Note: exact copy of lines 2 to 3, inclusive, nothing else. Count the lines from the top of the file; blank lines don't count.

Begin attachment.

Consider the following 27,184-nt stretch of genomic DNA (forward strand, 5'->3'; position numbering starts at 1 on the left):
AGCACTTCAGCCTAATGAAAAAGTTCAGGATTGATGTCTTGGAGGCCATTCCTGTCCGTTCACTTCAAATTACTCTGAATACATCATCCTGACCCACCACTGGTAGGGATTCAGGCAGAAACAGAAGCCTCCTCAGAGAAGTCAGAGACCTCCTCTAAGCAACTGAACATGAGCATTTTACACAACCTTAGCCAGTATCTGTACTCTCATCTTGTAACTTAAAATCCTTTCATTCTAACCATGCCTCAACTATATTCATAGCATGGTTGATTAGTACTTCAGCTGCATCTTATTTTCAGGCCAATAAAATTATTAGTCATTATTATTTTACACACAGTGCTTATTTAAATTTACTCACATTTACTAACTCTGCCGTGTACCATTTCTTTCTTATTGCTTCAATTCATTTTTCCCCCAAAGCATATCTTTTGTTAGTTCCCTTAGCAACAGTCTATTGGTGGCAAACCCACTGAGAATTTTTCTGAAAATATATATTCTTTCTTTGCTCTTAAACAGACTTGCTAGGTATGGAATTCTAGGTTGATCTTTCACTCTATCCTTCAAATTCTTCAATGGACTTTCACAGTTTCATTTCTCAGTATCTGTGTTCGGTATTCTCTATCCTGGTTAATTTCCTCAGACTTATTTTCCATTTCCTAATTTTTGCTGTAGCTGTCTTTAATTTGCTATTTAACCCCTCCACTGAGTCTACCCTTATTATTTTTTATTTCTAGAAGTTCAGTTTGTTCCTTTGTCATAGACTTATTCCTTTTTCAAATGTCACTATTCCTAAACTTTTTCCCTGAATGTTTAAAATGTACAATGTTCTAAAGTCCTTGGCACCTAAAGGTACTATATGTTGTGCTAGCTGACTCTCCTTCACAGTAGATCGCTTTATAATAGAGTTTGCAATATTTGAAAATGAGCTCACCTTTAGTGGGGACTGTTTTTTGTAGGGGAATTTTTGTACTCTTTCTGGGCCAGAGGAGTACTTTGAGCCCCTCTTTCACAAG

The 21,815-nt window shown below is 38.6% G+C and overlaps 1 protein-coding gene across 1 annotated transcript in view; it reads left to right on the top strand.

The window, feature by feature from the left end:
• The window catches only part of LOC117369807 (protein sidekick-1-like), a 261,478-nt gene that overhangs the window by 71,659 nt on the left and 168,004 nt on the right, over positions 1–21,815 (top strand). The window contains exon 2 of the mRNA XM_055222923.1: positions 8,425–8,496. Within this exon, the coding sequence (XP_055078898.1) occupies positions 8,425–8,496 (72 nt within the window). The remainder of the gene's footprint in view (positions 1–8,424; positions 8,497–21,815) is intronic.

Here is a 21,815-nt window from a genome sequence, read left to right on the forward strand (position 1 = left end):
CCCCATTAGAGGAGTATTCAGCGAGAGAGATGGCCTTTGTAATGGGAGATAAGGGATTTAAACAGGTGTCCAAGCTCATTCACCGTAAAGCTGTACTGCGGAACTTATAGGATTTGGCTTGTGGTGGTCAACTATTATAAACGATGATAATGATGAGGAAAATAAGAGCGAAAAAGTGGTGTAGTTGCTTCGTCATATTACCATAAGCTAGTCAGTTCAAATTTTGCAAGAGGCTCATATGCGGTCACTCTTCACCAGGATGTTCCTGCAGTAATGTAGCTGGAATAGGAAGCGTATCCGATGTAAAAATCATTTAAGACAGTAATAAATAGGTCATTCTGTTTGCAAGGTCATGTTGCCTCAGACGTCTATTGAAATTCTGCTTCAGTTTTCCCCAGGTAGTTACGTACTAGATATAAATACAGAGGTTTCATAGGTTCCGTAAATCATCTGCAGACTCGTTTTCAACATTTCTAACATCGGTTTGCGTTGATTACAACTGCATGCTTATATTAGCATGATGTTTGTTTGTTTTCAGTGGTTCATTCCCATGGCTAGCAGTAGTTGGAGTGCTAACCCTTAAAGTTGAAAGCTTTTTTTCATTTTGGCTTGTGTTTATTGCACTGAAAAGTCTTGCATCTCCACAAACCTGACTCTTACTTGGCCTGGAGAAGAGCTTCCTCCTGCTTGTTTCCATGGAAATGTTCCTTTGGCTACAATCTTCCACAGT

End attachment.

AGCACTTCAGCCTAATGAAAAAGTTCAGGATTGATGTCTTGGAGGCCATTCCTGTCCGTTCACTTCAAATTACTCTGAATACATCATCCTGACCCACCACTGGTAGGGATTCAGGCAGAAACAGAAGCCTCCTCAGAGAAGTCAGAGACCTCCTCTAAGCAACTGAACATGAGCATTTTACACAACCTTAGCCAGTATCTGTACTCTCATCTTGTAACTTAAAATCCTTTCATTCTAACCATGCCTCAACTATATTCATAGCATGGTTGATTAGTACTTCAGCTGCATCTTATTTTCAGGCCAATAAAATTATTAGTCATTATTATTTTACACACAGTGCTTATTTAAATTTACTCACATTTACTAACTCTGCCGTGTACCATTTCTTTCTTATTGCTTCAATTCATTTTTCCCCCAAAGCATATCTTTTGTTAGTTCCCTTAGCAACAGTCTATTGGTGGCAAACCCACTGAGAATTTTTCTGAAAATATATATTCTTTCTTTGCTCTTAAACAGACTTGCTAGGTATGGAATTCTAGGTTGATCTTTCACTCTATCCTTCAAATTCTTCAATGGACTTTCACAGTTTCATTTCTCAGTATCTGTGTTCGGTATTCTCTATCCTGGTTAATTTCCTCAGACTTATTTTCCATTTCCTAATTTTTGCTGTAGCTGTCTTTAATTTGCTATTTAACCCCTCCACTGAGTCTACCCTTATTATTTTTTATTTCTAGAAGTTCAGTTTGTTCCTTTGTCATAGACTTATTCCTTTTTCAAATGTCACTATTCCTAAACTTTTTCCCTGAATGTTTAAAATGTACAATGTTCTAAAGTCCTTGGCACCTAAAGGTACTATATGTTGTGCTAGCTGACTCTCCTTCACAGTAGATCGCTTTATAATAGAGTTTGCAATATTTGAAAATGAGCTCACCTTTAGTGGGGACTGTTTTTTGTAGGGGAATTTTTGTACTCTTTCTGGGCCAGAGGAGTACTTTGAGCCCCTCTTTCACAAG

The 21,815-nt window shown below is 38.6% G+C and overlaps 1 protein-coding gene across 1 annotated transcript in view; it reads left to right on the top strand.